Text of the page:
In a drive that could have sweeping electoral implications, advocates for Florida's roughly two million convicted felons are working to place an amendment on the 2016 ballot that would reverse the state's policy against the automatic restoration of felon voting rights.

The policy, which was briefly lifted during the administration of former Gov. Charlie Crist, was reinstated in 2011 with a vote by Gov. Rick Scott and the Florida Cabinet. It requires felons to wait at least five years after the completion of their sentences before they're allowed to apply for a hearing on reinstatement of their voting rights.

The amendment drive, which is being spearheaded by the Florida Rights Restoration Coalition, seeks to convince Floridians that felons who have done their time have earned the right to once again become full-fledged members of society.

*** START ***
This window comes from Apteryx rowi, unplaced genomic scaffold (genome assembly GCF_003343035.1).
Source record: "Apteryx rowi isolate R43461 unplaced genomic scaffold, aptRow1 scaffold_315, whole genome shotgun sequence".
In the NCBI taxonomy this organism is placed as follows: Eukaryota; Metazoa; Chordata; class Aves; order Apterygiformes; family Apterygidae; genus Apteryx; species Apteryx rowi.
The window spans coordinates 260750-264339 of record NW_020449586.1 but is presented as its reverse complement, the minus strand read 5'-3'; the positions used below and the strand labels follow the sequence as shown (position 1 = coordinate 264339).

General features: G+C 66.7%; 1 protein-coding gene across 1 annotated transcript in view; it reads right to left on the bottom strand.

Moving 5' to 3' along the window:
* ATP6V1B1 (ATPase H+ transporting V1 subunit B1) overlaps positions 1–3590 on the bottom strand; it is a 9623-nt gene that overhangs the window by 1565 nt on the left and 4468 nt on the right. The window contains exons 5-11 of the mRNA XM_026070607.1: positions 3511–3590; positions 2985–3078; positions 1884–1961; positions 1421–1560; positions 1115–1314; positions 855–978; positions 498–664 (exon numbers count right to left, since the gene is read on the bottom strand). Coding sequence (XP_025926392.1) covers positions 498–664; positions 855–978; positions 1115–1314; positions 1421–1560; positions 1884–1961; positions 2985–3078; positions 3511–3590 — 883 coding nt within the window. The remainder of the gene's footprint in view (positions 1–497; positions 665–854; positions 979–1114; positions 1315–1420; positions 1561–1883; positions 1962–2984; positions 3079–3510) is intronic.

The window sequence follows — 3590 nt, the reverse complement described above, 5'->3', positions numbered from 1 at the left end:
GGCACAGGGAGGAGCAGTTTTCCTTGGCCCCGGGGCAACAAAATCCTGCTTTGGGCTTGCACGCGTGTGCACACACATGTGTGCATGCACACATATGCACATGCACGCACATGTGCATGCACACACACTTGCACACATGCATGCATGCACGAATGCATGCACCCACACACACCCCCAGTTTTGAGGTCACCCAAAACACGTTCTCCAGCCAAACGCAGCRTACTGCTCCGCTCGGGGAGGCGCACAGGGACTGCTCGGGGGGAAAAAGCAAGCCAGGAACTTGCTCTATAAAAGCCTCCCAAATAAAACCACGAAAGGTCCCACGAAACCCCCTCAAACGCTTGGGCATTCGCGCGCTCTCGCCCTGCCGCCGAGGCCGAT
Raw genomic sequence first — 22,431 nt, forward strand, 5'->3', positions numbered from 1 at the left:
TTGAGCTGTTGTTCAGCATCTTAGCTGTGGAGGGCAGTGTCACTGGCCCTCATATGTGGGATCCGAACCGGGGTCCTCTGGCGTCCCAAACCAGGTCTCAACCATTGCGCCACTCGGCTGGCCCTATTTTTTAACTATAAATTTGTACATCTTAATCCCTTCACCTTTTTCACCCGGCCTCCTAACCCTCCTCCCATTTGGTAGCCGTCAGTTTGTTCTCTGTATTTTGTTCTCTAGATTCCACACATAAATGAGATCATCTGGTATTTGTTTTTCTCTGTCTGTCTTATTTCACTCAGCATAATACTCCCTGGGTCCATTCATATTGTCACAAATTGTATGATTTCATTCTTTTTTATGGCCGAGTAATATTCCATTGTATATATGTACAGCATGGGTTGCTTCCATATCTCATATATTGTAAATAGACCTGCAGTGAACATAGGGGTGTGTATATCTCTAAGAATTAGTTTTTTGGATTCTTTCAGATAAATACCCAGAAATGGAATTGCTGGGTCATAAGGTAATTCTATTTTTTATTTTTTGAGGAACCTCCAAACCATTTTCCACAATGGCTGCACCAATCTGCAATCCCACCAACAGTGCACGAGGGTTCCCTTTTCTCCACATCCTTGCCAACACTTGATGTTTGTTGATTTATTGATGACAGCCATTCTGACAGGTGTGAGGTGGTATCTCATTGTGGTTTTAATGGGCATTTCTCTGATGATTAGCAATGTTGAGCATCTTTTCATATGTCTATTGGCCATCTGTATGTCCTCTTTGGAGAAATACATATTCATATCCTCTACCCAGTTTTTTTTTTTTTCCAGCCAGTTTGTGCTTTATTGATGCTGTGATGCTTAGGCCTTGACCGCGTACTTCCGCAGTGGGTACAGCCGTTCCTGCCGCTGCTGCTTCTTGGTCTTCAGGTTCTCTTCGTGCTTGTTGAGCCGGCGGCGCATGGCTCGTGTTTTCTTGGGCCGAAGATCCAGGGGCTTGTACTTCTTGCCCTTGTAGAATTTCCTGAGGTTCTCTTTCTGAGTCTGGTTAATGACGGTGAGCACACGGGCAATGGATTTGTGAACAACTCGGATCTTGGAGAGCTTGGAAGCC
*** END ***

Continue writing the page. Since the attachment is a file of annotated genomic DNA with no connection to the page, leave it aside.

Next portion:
"We all make mistakes. Some of us pay for our sins in prison. Some of us pay for our sins with cash," convicted felon Lashanna Tyson said at a rights restoration rally on the Florida Capitol steps.

The effort, however, faces significant challenges, not the least of which is the required collection of nearly 700,000 signatures from registered voters. The collection deadline is Feb. 1.

"To get on the ballot, usually, that can only be done with paid signature gatherers. And then, the Supreme Court would have to do a review before it even got on the ballot. So, frankly, I think it is a long shot for November 2016," said Reggie Garcia, a clemency attorney and author of the forthcoming book "Second Chances."

In parallel with the signature gathering campaign, recently-filed legislation by state Sen. Jeff Clemens, D-Lake Worth, seeks to place an automatic felon rights restoration amendment on the ballot through legislative approval. With the Legislature overwhelmingly controlled by Republicans, the bill's prospects are seen as slim.